A challenge to artists?

A friend of mine sent me this TED talk in which a guitar player sets a challenge to composers that we should provide context for the sounds that our audience hears, and I actually found it to be a very depressing view. Firstly, he makes the argument that classical music has relevance because it ‘touches us daily’ through advertising and media. This is not just problematic, it is actually offensive, that the chief means of exposure for most people to classical music is when someone is trying to sell us something. Of course, this may indeed be true for many people, but the relevance of something is not the efficacy with which it can be used to sell cat food to the elderly. He then presumes that the audience got bored during his performance, or that they started thinking about maths or laundry. This is bad on two levels: it is patronising, because it presumes the audience has a low attention span (bad) or don’t ‘get it’ (worse), and it is self-deprecating in the worst possible way; if you are an artist, you have to start from the position of engaging people in what you do – in other words, you don’t walk out on a stage with the presumption that you are going to bore people. To make a statement like this, you either have no faith in yourself, or no faith in your audience, and both are completely toxic to being an artist of any description.

What possibly irritates me the most about this video is that it infers that the piece is basically meaningless without its narrative. I was engaged by this piece before I knew its story or title, when I first heard it years ago. Brouwer, of course, made compositional decisions based on the story, but my initial lack of awareness of this did not diminish my enjoyment of it in any way – when I did find out what it was about, I understood why he arranged the musical incidents in the way that he did, but I did not consider it a vastly greater composition for it. I didn’t tune out, fall asleep, or start thinking about whether I had put a red shirt in with a load of white shirts, because, funnily enough, I am capable of enjoying music without being told how to react. Is this a genuine problem – that we need to be told how to react to things? Are we not capable of independent thought? And who cares if you become bored during a musical performance – the piece may not be for you, and that’s ok!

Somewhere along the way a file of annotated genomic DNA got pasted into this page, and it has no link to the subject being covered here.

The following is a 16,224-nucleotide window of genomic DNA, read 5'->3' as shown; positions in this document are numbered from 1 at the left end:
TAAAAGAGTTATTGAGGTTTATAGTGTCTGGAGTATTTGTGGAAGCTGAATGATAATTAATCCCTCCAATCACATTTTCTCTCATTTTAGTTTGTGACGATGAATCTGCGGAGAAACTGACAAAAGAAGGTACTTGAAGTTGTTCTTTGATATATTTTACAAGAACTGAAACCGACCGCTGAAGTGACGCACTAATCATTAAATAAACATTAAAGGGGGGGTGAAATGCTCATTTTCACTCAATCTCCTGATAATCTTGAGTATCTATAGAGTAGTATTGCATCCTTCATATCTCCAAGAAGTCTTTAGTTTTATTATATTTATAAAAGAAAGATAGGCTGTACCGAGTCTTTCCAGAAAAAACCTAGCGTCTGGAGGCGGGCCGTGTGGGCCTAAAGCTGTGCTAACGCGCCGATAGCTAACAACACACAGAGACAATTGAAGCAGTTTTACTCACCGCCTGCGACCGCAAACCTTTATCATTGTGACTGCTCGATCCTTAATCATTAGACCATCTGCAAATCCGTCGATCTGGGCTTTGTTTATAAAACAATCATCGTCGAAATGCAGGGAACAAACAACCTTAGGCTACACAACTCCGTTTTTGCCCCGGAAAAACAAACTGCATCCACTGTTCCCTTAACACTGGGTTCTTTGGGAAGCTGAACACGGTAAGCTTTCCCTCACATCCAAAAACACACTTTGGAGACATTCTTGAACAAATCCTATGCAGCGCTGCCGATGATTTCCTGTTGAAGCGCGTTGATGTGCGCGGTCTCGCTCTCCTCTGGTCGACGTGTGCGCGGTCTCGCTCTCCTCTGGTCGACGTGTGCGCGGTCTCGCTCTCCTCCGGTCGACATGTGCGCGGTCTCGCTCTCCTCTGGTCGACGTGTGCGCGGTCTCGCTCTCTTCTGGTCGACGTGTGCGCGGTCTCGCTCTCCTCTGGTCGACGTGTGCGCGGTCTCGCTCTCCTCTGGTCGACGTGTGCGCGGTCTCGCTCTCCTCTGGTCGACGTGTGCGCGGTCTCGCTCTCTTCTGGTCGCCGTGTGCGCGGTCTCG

What is wrong with pure, abstract music? It has not been proven conclusively that music can symbolise or represent anything – music is a series of sounds to which we can choose to apply a narrative through intuition, convention or association. It would be dictatorial to suggest how one should feel during a piece of music.  Formal programmatic music is a relatively young thing too – we have been making, and appreciating music for a lot longer than that. I am much more fascinated by how a series of sounds, arranged in a certain way, can affect people in different ways, not in a universal way, because this is what makes music your own thing. If this wasn’t the case, I would do something else. Who would go to a concert in order to come out feeling exactly the same as everyone around them?

I also feel that artists don’t owe explanations of what they do if they choose not to give them. That is the nature of art – it is subjective, reactions are often not the product of the intentions of the creator, and this is the way it should be. I remember Phillip Glass being asked a question about his music being ’emotionally dense’, and Glass responded by saying that the question told him more about the person asking it, than it did about him.

I worry for the future if people like this are going to be public representatives of music – it would appear that he has very little belief in the viability of his own art form, and in someone so young, that is a tragedy indeed.


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